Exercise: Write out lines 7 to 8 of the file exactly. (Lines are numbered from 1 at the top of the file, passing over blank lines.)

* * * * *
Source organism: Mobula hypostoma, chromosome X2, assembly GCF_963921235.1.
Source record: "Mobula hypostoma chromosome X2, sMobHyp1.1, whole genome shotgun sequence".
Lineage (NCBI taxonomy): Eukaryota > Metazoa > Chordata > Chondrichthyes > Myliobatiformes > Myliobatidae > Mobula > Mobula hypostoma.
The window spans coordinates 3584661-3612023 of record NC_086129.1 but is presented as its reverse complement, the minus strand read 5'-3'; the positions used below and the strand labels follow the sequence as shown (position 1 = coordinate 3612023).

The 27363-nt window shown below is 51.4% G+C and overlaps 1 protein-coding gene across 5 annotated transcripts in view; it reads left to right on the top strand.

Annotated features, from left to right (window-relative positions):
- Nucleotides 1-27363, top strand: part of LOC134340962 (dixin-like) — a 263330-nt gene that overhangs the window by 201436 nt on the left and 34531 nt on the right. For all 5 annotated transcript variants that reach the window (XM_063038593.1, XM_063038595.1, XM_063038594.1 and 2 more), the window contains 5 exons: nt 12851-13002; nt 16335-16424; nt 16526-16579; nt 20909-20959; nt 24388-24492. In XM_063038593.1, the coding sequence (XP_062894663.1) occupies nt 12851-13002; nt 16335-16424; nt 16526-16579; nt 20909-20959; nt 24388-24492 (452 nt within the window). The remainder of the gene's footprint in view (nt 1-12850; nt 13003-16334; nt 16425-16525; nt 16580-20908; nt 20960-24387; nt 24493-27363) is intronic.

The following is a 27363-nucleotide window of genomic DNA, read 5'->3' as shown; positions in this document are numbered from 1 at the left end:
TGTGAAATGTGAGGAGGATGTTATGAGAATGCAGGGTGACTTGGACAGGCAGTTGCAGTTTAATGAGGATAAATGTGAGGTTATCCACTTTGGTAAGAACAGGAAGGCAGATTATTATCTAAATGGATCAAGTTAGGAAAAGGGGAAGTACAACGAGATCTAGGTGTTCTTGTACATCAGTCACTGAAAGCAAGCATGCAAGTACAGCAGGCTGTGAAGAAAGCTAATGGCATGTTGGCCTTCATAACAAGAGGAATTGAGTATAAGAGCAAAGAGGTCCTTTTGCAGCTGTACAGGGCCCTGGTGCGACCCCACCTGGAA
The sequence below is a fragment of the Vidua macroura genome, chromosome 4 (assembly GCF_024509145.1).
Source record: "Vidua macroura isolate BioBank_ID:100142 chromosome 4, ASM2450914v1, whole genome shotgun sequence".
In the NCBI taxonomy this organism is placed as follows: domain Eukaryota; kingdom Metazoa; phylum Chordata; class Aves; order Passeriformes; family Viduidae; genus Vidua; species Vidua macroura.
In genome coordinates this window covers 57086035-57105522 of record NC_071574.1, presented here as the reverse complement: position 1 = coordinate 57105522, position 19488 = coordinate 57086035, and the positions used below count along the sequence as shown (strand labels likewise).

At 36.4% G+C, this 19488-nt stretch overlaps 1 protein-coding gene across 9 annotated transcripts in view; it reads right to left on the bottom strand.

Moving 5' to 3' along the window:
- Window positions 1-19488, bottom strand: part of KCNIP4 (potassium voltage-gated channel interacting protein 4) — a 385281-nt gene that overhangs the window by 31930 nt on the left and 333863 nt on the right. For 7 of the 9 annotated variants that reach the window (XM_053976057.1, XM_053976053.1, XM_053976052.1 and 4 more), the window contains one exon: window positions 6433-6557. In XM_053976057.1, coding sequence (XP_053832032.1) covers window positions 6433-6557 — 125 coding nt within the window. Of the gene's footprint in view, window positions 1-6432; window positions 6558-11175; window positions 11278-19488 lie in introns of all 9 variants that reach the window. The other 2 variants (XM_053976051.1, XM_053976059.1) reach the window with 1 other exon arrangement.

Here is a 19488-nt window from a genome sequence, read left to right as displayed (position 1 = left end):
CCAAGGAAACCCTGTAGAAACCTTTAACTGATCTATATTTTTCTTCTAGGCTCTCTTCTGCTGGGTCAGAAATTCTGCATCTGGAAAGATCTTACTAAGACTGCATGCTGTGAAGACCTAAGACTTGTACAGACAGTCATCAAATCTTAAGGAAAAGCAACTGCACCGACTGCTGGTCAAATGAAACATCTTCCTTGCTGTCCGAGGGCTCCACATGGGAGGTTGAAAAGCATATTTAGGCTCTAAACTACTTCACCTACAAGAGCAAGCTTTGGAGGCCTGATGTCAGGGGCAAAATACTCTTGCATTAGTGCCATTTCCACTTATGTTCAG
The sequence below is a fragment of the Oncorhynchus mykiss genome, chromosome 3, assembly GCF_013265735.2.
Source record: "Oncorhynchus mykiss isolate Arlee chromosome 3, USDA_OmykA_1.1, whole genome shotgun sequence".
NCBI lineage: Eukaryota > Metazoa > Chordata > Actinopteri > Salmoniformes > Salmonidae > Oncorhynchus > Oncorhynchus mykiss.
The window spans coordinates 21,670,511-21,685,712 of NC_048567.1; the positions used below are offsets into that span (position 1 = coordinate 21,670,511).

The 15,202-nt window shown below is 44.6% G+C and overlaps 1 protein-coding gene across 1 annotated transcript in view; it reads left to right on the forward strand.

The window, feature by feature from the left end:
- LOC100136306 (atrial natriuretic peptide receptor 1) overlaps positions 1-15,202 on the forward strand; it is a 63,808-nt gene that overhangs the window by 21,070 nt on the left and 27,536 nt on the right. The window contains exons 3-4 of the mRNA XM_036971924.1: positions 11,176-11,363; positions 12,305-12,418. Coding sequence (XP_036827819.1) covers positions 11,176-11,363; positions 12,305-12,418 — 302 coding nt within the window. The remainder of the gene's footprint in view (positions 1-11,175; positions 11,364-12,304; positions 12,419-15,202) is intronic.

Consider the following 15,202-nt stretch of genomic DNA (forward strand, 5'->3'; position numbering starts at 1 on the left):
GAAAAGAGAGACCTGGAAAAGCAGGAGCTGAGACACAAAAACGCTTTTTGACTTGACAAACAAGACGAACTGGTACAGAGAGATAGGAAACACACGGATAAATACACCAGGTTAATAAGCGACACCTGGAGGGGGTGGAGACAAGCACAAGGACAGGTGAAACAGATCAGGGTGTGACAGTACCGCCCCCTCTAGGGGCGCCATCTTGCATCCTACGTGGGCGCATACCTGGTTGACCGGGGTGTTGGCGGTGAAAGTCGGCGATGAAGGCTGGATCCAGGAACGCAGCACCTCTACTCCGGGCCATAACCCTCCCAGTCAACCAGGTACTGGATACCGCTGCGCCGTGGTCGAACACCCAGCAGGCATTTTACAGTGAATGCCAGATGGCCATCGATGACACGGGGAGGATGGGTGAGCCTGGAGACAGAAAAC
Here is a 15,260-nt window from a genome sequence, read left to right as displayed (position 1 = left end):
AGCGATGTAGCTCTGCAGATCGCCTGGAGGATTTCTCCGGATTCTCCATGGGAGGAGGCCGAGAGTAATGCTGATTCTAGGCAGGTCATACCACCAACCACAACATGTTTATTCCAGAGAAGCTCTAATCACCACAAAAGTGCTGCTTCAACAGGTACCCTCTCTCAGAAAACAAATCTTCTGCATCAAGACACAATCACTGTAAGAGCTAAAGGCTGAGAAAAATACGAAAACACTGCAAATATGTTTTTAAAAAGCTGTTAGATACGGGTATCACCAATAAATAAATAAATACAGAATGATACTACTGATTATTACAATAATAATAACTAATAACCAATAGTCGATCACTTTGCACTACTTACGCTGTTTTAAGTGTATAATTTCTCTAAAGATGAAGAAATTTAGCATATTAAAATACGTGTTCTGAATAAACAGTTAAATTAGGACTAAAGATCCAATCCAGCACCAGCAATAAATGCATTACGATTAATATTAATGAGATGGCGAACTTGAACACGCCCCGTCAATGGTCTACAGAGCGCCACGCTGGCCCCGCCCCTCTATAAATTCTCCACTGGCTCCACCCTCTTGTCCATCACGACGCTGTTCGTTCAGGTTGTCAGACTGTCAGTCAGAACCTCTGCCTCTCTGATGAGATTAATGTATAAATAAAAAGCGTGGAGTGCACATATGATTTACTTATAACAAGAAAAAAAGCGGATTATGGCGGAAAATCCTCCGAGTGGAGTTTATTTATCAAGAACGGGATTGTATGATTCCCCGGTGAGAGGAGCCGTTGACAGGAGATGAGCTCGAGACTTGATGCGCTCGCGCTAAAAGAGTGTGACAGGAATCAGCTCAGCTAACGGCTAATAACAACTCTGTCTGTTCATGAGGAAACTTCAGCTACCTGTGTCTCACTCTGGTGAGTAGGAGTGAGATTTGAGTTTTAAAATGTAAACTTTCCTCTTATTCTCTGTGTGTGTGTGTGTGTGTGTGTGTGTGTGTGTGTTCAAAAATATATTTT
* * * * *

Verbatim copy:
- Nucleotides 1-27363, top strand: part of LOC134340962 (dixin-like) — a 263330-nt gene that overhangs the window by 201436 nt on the left and 34531 nt on the right. For all 5 annotated transcript variants that reach the window (XM_063038593.1, XM_063038595.1, XM_063038594.1 and 2 more), the window contains 5 exons: nt 12851-13002; nt 16335-16424; nt 16526-16579; nt 20909-20959; nt 24388-24492. In XM_063038593.1, the coding sequence (XP_062894663.1) occupies nt 12851-13002; nt 16335-16424; nt 16526-16579; nt 20909-20959; nt 24388-24492 (452 nt within the window). The remainder of the gene's footprint in view (nt 1-12850; nt 13003-16334; nt 16425-16525; nt 16580-20908; nt 20960-24387; nt 24493-27363) is intronic.

The following is a 27363-nucleotide window of genomic DNA, read 5'->3' as shown; positions in this document are numbered from 1 at the left end: